Reporter (5): What do... You said there are four classes and the first-class is to rule?
Reporter (5): The first-class should rule?
Jagadīśa: What do the first-class men do?
Jayatīrtha: Is their position to rule?
Prabhupāda: No. First-class man means... I have already explained. He is the brain. Everyone should take advice from him. That is first-class man. And he will give perfect advice. That is first-class man.
Reporter (5): What does he do?
Prabhupāda: He does give you advice. If you take his advice, then you get perfect advice.
Reporter (5): What do the other classes do?
Prabhupāda: Other classes... The second-class, they are supposed to be administrator. They are very... They are also very strong. They do not go away when there is fighting. They have got a ruling capacity, and they are charitable. They have got seven qualifications. So... But he rules according to the advice of the first-class men.
Reporter (5): Then... Well, how about the third and fourth-classes?
Prabhupāda: Third-class means they should engage themselves, how to produce food and give protection to the cow. It is said...
Reporter (5): The cow?
Prabhupāda: Cow, yes.
Reporter (2): The cow?
Prabhupāda: Yes, cow, from where you get milk, that cow. So the exact word is used in Sanskrit, kṛṣi-go-rakṣya-vāṇijyaṁ vaiśya-karma svabhāva-jam (BG 18.44). Vaiśya, the third-class man, is called vaiśya. So his duty is how to produce food, food grains, for both for the animals and the man. And he gives protection to the cows. As the second-class man, the administrator, he gives protection to the human being from danger, similarly, the third-class man is entrusted to give protection to the cows. Cow is very important animal in the society because it is supplying milk, the most nutritious food. And... Find out. This is the third-class man's duty. And the fourth-class man means general worker. He has no brain, he simply helps the other three classes: first-class, second-class, and the third-class. And below the fourth-class men, they are called fifth-class, sixth-class. So they are called lower class, less than the fourth-class. So the society should be generally divided into four classes. As I have given example, there is head, arm, belly, and leg.
Reporter (3): (a woman) Where... Do women fit into this social structure? You keep referring to man.
Prabhupāda: Woman is not equally intelligent as a man.
Reporter (3): Equal in intelligence?
Prabhupāda: Not equal intelligence. In the psychology, practical psychology, they have found that the man's brain has been found up to sixty-four ounce, woman... Sixty-four ounce, man's brain. And woman's brain has been found, thirty-six ounce. So therefore woman is not equally intelligent like man.
Reporter (3): So where does she fit?
Prabhupāda: You will find in practical psychology.
Prabhupāda: Practical psychology.
Brahmānanda: She's asking where does woman fit into this structure?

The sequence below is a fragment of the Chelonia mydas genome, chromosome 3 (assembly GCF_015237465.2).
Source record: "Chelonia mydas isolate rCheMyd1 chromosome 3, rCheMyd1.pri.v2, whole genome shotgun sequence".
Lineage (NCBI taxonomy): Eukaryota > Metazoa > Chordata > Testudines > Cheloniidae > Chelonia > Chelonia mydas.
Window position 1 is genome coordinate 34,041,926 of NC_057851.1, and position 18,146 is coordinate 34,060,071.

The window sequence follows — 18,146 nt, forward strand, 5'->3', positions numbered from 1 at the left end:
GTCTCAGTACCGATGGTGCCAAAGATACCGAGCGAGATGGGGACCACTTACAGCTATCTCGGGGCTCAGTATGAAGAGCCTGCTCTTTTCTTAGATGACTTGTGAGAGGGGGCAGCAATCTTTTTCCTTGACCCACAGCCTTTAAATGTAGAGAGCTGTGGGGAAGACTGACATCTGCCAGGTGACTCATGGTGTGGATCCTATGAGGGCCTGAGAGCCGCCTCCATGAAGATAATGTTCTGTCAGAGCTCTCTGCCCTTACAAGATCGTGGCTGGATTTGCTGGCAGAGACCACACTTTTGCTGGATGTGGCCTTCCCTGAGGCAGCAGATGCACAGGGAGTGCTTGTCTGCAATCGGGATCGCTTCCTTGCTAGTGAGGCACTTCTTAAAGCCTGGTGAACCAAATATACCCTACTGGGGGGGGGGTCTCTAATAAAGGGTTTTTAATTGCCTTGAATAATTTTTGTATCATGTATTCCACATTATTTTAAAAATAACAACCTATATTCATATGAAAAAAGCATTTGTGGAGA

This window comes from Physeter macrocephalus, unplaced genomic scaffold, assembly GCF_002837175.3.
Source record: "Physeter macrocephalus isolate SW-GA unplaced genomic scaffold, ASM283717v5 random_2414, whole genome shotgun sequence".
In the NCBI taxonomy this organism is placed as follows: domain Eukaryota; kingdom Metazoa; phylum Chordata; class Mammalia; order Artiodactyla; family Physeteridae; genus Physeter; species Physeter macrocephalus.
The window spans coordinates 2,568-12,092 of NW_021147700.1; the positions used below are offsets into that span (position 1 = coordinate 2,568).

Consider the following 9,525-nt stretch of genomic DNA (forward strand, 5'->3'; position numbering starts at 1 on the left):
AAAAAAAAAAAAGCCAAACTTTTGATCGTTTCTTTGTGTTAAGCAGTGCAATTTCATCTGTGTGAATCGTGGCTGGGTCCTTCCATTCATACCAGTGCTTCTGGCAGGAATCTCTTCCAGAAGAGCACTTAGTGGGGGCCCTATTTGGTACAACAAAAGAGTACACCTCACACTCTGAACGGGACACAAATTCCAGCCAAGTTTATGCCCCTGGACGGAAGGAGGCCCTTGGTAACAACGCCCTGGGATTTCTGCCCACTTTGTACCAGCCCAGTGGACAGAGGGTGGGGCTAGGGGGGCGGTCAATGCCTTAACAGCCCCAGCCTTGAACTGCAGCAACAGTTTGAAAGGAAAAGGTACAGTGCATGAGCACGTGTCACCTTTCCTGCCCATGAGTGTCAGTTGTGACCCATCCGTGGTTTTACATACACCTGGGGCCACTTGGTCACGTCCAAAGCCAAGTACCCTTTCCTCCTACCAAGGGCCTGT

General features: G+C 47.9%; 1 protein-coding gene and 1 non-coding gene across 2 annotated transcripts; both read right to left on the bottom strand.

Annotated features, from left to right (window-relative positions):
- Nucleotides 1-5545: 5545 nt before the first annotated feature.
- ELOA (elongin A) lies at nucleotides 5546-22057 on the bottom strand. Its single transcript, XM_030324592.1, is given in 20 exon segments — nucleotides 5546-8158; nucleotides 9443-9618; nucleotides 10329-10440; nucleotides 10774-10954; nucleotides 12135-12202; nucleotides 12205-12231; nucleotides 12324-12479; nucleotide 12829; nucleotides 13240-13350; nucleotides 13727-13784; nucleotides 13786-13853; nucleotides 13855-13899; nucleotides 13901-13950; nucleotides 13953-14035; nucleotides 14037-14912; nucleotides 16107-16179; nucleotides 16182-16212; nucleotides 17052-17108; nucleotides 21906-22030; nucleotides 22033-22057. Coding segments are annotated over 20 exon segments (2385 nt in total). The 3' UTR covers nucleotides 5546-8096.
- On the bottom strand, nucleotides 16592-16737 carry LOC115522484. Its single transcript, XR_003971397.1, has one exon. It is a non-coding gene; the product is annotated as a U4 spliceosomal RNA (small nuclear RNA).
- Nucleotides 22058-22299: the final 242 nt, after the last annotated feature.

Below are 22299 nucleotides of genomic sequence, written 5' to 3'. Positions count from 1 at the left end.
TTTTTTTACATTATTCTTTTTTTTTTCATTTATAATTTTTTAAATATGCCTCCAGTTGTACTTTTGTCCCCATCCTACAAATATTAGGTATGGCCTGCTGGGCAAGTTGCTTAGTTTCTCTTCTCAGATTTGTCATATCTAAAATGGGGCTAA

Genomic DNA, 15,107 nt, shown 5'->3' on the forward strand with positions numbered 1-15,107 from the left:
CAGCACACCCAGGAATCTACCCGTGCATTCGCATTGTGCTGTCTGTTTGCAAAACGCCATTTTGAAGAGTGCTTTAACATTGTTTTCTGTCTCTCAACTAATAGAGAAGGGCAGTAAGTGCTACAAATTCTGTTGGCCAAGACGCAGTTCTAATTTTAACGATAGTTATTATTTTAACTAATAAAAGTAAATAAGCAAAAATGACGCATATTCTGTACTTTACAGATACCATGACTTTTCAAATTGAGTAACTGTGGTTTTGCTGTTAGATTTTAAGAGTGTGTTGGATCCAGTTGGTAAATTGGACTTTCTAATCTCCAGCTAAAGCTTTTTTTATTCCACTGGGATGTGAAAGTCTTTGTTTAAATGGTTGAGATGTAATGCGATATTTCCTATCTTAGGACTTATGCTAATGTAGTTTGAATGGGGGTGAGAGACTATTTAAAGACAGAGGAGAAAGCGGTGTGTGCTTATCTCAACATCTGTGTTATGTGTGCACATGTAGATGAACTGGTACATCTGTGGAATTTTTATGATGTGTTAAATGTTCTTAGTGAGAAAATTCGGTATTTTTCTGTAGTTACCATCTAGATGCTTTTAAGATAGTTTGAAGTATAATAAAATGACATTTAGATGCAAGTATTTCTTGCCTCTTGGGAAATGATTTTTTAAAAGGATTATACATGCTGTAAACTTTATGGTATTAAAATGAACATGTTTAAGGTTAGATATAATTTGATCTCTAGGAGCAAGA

Prabhupāda: Now, woman is supposed to be assistant of man. If woman is faithful wife of the first-class man, then she also becomes first-class. If she is assistant of the second-class man then he is also second-class. If she is assistant of the third-class man, then she is also third-class. Because she is assistant, so, according to her husband, or protector, she becomes first, second, third, fourth.
Reporter (3): But she doesn't have any structure at all until marriage?
Prabhupāda: No, she has got structure—she has got brain. I have already told. But not as good as man's brain.
Reporter (3): You means she's not qualified as first, second, or third-class until she marries?
Prabhupāda: Yes. Woman requires to be protected—in childhood by the father, in youthhood by the husband, and in old age by the elderly sons.
Reporter (2): What is your feeling in regard to Mrs. Gandhi's actions in India at the present time, particularly in relation to what you're saying about women? Is what's happening there because she has a thirty-six ounce brain and is incapable of ruling?
Prabhupāda: Well, what is scientific proof, that is equally applicable to Mrs. Gandhi or to any ordinary woman.
Reporter: Is she having problems because she is a woman, though? If a man were in her position...
Prabhupāda: (laughs) Why you are trying to put me in the emergency law? (laughter)
Reporter (2): In the what?
Devotee: In the emergency rule.
Reporter (2): Did you say emergency room or emergency law?
Brahmānanda: Emergency rule that is going on in India.
Jayatīrtha: He will be arrested if he says like that.
Reporter (2): Oh.
Prabhupāda: But one thing I can say, generally. There was a great politician, Cāṇakya Paṇḍita, under whose name in New Delhi there is a quarter called Canakya Purī. All the foreign embassies are situated there. He said, viśvāso naiva kartavyaṁ strīṣu rāja-kuleṣu ca: "Never trust a woman and a politician." That is his remark, of course, I do not say anything. (Devotees laugh)
Reporter (3): Are these books all... Have you written all of these books or are they by other philosophers of...
Prabhupāda: Yes, I have written all these books.
Reporter (3): Who has published them?
Prabhupāda: We have got our own publishing house, Bhaktivedanta Trust. But we are selling our books very nice.
Reporter (3): Is that part of your income, to run a...
Prabhupāda: Oh, yes, that is our only income, by selling books.
Reporter (2): You commented that, you gave the words "Never trust," if I understood you right, "never trust an old man and a politician?"
Jayatīrtha: A woman or a politician.
Prabhupāda: That is Cāṇakya Paṇḍita's remark.
Reporter (3): Jonathan who?
Brahmānanda: Cāṇakya Paṇḍita.
Prabhupāda: You perhaps know. There is a embassy quarter in New Delhi which is called Cāṇakya Purī under his name. He was a great politician. About three thousand years ago when there was the reign of Candragupta, he was the prime minister. (break)